Lofven’s speech to European Parliament last year was a thinly disguised attack directed at Hungary’s Prime Minister, Victor Orban, who has presented himself as a pioneer in leading the opposition to a “liberal” Europe, redefining “Christian democracy” as essentially “illiberal democracy”. At home this meant a defence of traditional family values against “liberal decadence”. Internationally, according to Orban, illiberal democrats must oppose liberal elites who “are advocating a world without nations again, who want open societies, and who are fabricating a supranational world government”. Orban and others reject liberal internationalism and advocate a new nationalism as the only way to protect their national sovereignty.
The return to national sovereignty was at the forefront in the UK during the recent BREXIT campaign, with immigration and border control as the principal argument. This nostalgia-inspired return to homogeneous nation-states is a powerful force in many Eastern countries of the EU, while they gladly accept EU money to further their cause. No doubt they are inspired by Donald Trump, who said in his address to the UN General Assembly in 2019, “The future does not belong to globalists. The future belongs to patriots”.
Orban’s view of the nation-state in Europe is the polar opposite of France’s President Macron, who argues for an economically and politically integrated Europe. In Macron’s view, the EU should also develop a strong and credible defence and foreign policy. In short, it is the EU which had to become more sovereign. Macron’s views are at odds with those of the German Chancellor, Angela Merkel, who has consistently supported the expansion, not deepening, of the EU. She was enraged by Macron’s veto of the start of EU accession talks with Albania and North Macedonia in October last year. Macron argues that the EU needs first to get its own house in order before taking on new members.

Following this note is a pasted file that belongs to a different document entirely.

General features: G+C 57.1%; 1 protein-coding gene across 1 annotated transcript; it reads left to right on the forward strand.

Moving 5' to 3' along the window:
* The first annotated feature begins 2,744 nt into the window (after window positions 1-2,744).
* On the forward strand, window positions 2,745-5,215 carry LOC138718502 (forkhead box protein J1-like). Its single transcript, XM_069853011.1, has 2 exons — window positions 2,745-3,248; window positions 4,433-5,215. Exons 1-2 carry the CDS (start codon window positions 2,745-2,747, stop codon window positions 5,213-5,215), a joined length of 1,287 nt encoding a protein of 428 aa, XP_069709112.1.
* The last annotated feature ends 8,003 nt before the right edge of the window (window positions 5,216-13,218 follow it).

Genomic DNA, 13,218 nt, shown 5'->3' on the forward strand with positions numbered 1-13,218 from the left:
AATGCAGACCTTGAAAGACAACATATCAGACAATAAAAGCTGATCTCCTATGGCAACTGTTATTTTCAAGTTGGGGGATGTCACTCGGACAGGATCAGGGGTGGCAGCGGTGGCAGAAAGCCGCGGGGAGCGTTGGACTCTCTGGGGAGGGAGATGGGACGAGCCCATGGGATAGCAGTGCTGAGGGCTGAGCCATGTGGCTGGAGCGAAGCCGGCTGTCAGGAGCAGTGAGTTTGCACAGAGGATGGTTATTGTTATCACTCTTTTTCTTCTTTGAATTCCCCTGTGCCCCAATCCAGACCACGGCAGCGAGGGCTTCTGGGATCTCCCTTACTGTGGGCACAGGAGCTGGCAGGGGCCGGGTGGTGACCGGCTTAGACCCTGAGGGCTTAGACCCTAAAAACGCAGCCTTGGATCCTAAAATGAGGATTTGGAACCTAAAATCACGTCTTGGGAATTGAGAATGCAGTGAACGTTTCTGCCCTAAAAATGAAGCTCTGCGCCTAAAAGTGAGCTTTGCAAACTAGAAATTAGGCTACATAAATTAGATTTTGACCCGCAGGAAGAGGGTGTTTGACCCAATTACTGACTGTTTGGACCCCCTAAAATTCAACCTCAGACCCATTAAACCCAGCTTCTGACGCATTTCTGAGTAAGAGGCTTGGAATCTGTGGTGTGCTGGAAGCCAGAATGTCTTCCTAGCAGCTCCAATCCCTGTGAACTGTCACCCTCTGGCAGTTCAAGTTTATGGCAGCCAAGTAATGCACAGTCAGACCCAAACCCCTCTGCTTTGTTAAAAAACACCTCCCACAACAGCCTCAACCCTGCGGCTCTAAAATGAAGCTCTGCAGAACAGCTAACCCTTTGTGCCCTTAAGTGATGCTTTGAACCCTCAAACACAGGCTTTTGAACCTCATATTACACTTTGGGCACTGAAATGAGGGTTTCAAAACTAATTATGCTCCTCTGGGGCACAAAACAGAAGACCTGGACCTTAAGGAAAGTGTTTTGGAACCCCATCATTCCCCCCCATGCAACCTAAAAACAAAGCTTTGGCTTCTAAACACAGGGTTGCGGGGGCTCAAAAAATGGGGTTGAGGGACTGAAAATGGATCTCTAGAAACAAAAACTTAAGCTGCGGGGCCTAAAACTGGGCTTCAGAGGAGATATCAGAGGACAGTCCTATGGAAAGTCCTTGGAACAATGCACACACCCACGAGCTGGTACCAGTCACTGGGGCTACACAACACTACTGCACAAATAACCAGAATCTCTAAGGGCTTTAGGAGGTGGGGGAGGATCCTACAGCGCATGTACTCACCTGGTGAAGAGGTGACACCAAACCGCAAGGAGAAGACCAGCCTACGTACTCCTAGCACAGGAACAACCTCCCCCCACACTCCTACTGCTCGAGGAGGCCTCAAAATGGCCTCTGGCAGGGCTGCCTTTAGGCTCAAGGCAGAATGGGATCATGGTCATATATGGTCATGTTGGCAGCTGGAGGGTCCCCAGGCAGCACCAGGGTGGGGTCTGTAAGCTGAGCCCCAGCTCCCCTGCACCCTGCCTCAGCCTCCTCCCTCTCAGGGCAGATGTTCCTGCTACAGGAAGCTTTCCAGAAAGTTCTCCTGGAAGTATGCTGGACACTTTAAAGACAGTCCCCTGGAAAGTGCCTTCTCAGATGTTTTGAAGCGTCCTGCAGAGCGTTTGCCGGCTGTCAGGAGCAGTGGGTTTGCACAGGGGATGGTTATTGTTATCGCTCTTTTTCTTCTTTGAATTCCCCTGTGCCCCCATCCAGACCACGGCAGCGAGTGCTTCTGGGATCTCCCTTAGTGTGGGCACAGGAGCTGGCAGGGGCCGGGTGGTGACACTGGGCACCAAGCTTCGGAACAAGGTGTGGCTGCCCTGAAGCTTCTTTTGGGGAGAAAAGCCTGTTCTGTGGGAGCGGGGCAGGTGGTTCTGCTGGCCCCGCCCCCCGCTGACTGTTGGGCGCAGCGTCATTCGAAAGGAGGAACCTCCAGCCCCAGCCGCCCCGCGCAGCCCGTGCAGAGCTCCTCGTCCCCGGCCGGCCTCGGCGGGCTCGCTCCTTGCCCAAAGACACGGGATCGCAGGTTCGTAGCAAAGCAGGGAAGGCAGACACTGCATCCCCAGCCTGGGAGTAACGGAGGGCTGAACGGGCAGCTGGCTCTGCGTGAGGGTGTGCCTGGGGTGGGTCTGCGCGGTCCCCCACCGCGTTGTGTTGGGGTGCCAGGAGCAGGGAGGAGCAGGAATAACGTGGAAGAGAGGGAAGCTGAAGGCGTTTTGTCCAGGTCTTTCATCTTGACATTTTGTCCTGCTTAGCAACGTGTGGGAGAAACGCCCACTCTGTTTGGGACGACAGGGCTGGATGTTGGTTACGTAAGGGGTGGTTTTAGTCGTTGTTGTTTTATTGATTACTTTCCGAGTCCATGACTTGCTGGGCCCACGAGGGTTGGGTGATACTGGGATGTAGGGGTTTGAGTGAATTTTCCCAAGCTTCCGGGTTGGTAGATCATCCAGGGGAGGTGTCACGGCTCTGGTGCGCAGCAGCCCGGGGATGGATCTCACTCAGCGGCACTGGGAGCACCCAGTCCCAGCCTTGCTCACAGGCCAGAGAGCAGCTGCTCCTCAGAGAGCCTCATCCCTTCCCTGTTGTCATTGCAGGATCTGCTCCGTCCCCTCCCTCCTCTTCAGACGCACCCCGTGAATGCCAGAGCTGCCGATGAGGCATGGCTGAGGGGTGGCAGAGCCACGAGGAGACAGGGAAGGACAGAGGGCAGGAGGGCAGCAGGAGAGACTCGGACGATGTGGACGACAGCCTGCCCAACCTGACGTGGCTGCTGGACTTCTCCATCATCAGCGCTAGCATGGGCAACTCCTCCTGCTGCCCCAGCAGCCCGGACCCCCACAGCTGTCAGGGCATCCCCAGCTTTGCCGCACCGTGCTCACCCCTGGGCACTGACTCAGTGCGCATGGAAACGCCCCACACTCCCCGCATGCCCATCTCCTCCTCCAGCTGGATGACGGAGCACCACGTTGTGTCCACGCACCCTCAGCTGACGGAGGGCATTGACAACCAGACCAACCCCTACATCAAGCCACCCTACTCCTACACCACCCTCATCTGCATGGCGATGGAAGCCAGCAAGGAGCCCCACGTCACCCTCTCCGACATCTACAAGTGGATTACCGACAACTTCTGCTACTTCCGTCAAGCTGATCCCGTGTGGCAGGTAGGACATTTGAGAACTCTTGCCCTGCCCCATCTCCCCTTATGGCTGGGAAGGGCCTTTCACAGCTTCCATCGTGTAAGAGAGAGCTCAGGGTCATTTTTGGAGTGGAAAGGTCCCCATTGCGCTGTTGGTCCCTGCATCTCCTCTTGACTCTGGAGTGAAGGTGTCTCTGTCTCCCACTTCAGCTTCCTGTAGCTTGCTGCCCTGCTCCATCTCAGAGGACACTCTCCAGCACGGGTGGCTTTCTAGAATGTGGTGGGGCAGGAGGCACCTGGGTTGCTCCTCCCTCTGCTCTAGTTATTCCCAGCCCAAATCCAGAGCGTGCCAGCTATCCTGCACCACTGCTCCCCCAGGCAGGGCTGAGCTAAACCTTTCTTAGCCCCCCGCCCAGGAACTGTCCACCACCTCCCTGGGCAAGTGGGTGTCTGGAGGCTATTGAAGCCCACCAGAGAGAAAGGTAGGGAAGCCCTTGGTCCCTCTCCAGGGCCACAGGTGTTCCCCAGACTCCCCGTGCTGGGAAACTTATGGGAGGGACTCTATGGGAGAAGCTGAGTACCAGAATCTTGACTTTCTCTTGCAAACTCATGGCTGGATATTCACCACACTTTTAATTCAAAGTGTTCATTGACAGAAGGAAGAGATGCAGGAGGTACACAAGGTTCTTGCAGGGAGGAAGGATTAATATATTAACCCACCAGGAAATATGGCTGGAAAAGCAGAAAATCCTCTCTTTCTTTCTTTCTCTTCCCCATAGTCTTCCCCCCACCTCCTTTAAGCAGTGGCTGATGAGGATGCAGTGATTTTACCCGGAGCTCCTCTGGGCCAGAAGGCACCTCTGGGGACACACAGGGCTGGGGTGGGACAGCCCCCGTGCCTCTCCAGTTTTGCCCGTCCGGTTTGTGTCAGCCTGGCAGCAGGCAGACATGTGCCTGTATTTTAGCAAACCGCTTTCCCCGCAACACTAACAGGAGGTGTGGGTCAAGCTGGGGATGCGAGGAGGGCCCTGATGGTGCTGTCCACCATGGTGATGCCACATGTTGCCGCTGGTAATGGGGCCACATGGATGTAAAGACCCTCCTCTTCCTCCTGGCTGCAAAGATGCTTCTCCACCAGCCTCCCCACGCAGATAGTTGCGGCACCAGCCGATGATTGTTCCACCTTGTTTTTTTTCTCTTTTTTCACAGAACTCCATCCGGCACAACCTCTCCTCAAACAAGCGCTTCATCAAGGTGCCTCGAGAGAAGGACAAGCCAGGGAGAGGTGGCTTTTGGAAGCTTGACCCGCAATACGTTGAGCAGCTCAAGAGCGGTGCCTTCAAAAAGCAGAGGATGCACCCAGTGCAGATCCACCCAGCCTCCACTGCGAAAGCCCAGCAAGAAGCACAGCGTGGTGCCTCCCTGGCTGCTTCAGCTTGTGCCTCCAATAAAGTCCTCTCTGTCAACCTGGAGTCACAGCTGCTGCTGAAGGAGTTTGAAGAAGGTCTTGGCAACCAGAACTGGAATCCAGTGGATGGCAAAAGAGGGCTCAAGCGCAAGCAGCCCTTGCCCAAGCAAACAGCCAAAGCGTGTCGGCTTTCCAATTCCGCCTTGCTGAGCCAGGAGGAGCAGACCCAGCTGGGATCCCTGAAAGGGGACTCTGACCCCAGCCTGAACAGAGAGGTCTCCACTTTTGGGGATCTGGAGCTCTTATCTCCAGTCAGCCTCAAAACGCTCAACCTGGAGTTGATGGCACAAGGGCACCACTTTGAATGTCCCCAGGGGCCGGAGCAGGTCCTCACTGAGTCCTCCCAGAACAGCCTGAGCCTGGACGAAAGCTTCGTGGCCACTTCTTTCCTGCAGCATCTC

Britain was the traditional arbitrator between the opposing views of France and Germany, encouraging solutions by compromise. Now that it has gone, the incompatibilities between Paris and Berlin are more exposed, illustrating the EU’s inability to pursue policies of integration, enlargement and strategy. France wants a banking union, something which Germany opposes, fearful of the loss of its financial strength. Emmanuel Macron wants to reach out to President Vladimir Putin, arguing that Russia is essential for Europe’s security, a view not shared by Merkel, notwithstanding her unqualified support for Nord Stream 2, the massive pipeline delivering Russian gas to Germany in 2021. Germany didn’t consult its EU partners over its support for Nord Stream 2, which will increase the EU’s dependency on Russian energy and cause tensions with President Trump.